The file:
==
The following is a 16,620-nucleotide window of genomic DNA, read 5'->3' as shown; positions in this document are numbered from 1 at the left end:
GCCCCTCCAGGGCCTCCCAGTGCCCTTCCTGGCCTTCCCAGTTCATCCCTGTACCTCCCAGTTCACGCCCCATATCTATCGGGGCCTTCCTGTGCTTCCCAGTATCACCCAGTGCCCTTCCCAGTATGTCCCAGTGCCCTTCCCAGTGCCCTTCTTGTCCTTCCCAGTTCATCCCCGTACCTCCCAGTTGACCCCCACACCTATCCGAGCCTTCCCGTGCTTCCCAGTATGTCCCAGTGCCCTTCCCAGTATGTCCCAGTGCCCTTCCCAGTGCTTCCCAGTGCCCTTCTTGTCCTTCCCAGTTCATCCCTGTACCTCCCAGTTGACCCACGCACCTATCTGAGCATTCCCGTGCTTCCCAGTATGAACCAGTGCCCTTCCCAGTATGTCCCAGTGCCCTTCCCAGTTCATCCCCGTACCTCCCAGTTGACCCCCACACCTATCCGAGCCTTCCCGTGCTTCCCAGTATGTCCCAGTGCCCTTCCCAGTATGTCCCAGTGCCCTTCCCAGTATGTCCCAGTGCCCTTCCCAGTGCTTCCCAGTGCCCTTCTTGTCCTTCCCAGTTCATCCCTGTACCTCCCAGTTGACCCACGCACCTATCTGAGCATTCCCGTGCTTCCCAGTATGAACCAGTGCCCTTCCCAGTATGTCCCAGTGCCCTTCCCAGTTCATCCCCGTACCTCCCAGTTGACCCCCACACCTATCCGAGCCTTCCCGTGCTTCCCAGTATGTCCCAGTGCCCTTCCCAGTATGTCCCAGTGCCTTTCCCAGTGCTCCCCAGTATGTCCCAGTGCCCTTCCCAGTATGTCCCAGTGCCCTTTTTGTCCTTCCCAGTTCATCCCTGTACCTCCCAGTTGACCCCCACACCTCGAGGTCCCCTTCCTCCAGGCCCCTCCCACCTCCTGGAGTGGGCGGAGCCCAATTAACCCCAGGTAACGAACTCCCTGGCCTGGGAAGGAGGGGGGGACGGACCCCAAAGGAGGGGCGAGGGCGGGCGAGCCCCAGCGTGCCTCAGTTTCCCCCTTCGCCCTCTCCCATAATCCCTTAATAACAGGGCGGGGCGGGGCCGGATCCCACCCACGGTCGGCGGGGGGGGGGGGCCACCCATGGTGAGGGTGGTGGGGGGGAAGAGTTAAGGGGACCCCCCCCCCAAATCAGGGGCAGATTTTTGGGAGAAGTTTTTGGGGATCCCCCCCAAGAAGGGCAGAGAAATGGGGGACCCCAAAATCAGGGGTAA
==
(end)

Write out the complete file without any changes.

The following is a 16,620-nucleotide window of genomic DNA, read 5'->3' as shown; positions in this document are numbered from 1 at the left end:
GCCCCTCCAGGGCCTCCCAGTGCCCTTCCTGGCCTTCCCAGTTCATCCCTGTACCTCCCAGTTCACGCCCCATATCTATCGGGGCCTTCCTGTGCTTCCCAGTATCACCCAGTGCCCTTCCCAGTATGTCCCAGTGCCCTTCCCAGTGCCCTTCTTGTCCTTCCCAGTTCATCCCCGTACCTCCCAGTTGACCCCCACACCTATCCGAGCCTTCCCGTGCTTCCCAGTATGTCCCAGTGCCCTTCCCAGTATGTCCCAGTGCCCTTCCCAGTGCTTCCCAGTGCCCTTCTTGTCCTTCCCAGTTCATCCCTGTACCTCCCAGTTGACCCACGCACCTATCTGAGCATTCCCGTGCTTCCCAGTATGAACCAGTGCCCTTCCCAGTATGTCCCAGTGCCCTTCCCAGTTCATCCCCGTACCTCCCAGTTGACCCCCACACCTATCCGAGCCTTCCCGTGCTTCCCAGTATGTCCCAGTGCCCTTCCCAGTATGTCCCAGTGCCCTTCCCAGTATGTCCCAGTGCCCTTCCCAGTGCTTCCCAGTGCCCTTCTTGTCCTTCCCAGTTCATCCCTGTACCTCCCAGTTGACCCACGCACCTATCTGAGCATTCCCGTGCTTCCCAGTATGAACCAGTGCCCTTCCCAGTATGTCCCAGTGCCCTTCCCAGTTCATCCCCGTACCTCCCAGTTGACCCCCACACCTATCCGAGCCTTCCCGTGCTTCCCAGTATGTCCCAGTGCCCTTCCCAGTATGTCCCAGTGCCTTTCCCAGTGCTCCCCAGTATGTCCCAGTGCCCTTCCCAGTATGTCCCAGTGCCCTTTTTGTCCTTCCCAGTTCATCCCTGTACCTCCCAGTTGACCCCCACACCTCGAGGTCCCCTTCCTCCAGGCCCCTCCCACCTCCTGGAGTGGGCGGAGCCCAATTAACCCCAGGTAACGAACTCCCTGGCCTGGGAAGGAGGGGGGGACGGACCCCAAAGGAGGGGCGAGGGCGGGCGAGCCCCAGCGTGCCTCAGTTTCCCCCTTCGCCCTCTCCCATAATCCCTTAATAACAGGGCGGGGCGGGGCCGGATCCCACCCACGGTCGGCGGGGGGGGGGGGCCACCCATGGTGAGGGTGGTGGGGGGGAAGAGTTAAGGGGACCCCCCCCCCAAATCAGGGGCAGATTTTTGGGAGAAGTTTTTGGGGATCCCCCCCAAGAAGGGCAGAGAAATGGGGGACCCCAAAATCAGGGGTAA